The Jewish Historical Society of the Upper Midwest (JHSUM) is the leading organization in the Upper Midwest dedicated to telling the story of 170 years of Jewish history in the region. Founded in 1984, JHSUM provides programming, publications, exhibits, and curriculum to the local and regional community, as well as offering reference and reproduction services to all interested users.
Archives now housed at University of Minnesota
In 2012, JHSUM gifted nearly 1,000 linear feet of paper archives and thousands of photographs to the University of Minnesota Anderson Library Nathan and Theresa Berman Upper Midwest Jewish Archives.
This provides permanent housing at the University and makes this exciting, rich historical treasure to stay open to the public.
What’s in the archives?
The archives are filled with synagogue and Jewish institutional records, as well as historical materials from rural Midwest communities, family and personal histories, oral histories, photographic and film collections, and genealogy materials. The collection is particularly strong in the areas of Jewish homesteading in the Dakotas, Northern Minnesota Iron Range Jewish communities, Minneapolis and St. Paul synagogue records, Jewish women’s organization records, and materials reflecting life on Minneapolis’s North Side Jewish community. Visit the archives online to search the database and schedule a visit to the archives in person.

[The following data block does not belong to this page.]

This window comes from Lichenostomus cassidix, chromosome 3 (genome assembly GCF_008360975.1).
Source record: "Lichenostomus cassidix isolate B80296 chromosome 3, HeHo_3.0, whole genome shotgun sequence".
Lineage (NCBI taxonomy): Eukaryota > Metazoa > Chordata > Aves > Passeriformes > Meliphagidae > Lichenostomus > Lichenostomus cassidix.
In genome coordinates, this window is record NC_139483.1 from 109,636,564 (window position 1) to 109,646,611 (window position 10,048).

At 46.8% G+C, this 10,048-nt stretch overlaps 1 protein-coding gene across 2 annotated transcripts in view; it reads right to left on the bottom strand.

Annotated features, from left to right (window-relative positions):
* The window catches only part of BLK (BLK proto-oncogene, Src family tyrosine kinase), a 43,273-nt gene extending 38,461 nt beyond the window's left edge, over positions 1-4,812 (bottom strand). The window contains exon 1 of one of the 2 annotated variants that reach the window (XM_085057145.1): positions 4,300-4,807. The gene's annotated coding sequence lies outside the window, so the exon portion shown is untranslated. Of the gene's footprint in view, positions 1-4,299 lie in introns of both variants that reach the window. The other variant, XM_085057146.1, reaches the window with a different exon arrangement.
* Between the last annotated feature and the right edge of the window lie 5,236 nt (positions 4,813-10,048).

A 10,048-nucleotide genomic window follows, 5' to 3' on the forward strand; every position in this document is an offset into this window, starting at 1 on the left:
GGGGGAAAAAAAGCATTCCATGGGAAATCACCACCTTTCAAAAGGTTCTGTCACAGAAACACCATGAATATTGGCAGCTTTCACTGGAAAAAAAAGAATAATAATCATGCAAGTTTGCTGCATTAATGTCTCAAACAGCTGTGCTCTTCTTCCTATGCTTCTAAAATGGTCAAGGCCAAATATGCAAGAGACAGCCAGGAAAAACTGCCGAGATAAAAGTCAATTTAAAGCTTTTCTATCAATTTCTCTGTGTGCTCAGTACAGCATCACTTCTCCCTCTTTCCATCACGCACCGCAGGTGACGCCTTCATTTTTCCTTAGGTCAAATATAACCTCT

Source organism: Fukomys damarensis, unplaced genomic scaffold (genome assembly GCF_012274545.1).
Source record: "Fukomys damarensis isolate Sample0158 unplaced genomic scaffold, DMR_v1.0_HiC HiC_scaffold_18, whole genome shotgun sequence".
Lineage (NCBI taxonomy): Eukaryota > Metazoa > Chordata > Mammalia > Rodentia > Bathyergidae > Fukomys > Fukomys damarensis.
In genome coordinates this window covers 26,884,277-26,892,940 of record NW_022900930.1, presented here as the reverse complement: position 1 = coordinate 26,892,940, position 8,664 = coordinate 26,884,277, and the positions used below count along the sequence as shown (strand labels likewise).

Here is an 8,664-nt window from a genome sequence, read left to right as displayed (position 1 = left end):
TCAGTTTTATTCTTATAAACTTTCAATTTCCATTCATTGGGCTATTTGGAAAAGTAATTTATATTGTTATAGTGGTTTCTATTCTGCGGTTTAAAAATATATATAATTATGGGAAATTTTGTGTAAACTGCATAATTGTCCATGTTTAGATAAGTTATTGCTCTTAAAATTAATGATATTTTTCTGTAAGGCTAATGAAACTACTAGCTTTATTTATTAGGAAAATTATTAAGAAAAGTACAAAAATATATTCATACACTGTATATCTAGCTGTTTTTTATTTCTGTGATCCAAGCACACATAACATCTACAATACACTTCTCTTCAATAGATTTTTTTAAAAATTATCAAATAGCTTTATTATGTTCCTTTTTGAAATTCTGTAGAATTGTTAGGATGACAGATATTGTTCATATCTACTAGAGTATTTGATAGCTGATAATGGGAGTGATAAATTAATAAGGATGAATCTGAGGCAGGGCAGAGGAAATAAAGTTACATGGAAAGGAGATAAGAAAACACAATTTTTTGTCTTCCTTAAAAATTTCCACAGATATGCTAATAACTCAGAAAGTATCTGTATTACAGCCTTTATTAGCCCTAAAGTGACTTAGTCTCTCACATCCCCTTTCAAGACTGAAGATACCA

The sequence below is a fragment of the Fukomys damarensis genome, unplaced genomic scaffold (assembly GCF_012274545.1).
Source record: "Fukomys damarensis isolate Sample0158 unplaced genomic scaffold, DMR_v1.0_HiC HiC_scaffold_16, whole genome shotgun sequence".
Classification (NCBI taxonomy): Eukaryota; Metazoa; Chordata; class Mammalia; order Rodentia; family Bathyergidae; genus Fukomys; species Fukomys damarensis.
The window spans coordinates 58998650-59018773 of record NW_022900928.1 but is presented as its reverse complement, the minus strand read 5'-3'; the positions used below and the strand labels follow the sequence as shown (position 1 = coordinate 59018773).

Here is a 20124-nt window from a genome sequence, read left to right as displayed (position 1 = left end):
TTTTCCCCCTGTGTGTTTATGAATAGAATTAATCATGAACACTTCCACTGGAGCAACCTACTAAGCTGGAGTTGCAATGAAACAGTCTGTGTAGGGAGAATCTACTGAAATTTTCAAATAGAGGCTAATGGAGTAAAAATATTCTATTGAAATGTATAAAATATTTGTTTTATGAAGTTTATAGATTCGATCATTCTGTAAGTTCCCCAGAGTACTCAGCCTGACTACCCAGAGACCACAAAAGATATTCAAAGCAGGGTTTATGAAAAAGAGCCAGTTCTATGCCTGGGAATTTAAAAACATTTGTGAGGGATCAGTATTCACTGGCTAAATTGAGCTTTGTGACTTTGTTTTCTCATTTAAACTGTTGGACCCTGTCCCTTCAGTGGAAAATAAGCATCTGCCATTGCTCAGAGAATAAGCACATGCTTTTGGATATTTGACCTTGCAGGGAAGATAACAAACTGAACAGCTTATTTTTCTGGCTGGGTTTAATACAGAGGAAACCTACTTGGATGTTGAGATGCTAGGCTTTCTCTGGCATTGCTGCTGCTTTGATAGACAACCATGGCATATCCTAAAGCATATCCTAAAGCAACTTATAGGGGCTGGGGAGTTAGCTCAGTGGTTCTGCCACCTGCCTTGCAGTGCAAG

Now that collection preservation is handled by the University, JHSUM is focused on interpretation, education, and programming—including increasing the number of public displays of historical materials.
Where can I see materials on display?
- The Sabes JCC’s Kaplan Family Jewish History Center, Tychman Shapiro Gallery
- Shared Walls Exhibition Areas at the St. Paul JCC
- Sholom East Display Case
- Sholom West / Knollwood Plaza Exhibit Spaces
“Peddlers to Processors—Scrap Stories from the Upper Midwest” is an exhibit that runs from April 3 to May 26, 2016 at the Sabes JCC.
Learn how the barely tolerated Jewish junkman, who picked up everything from bones and bottles to rags and iron, became a leader in the Green Revolution. You may find your grandparents’ story here. Produced by the Jewish Historical Society of the Upper Midwest.
On display in the Tychman Shapiro Gallery & Shared Walls Exhibition Areas www.jhsum.org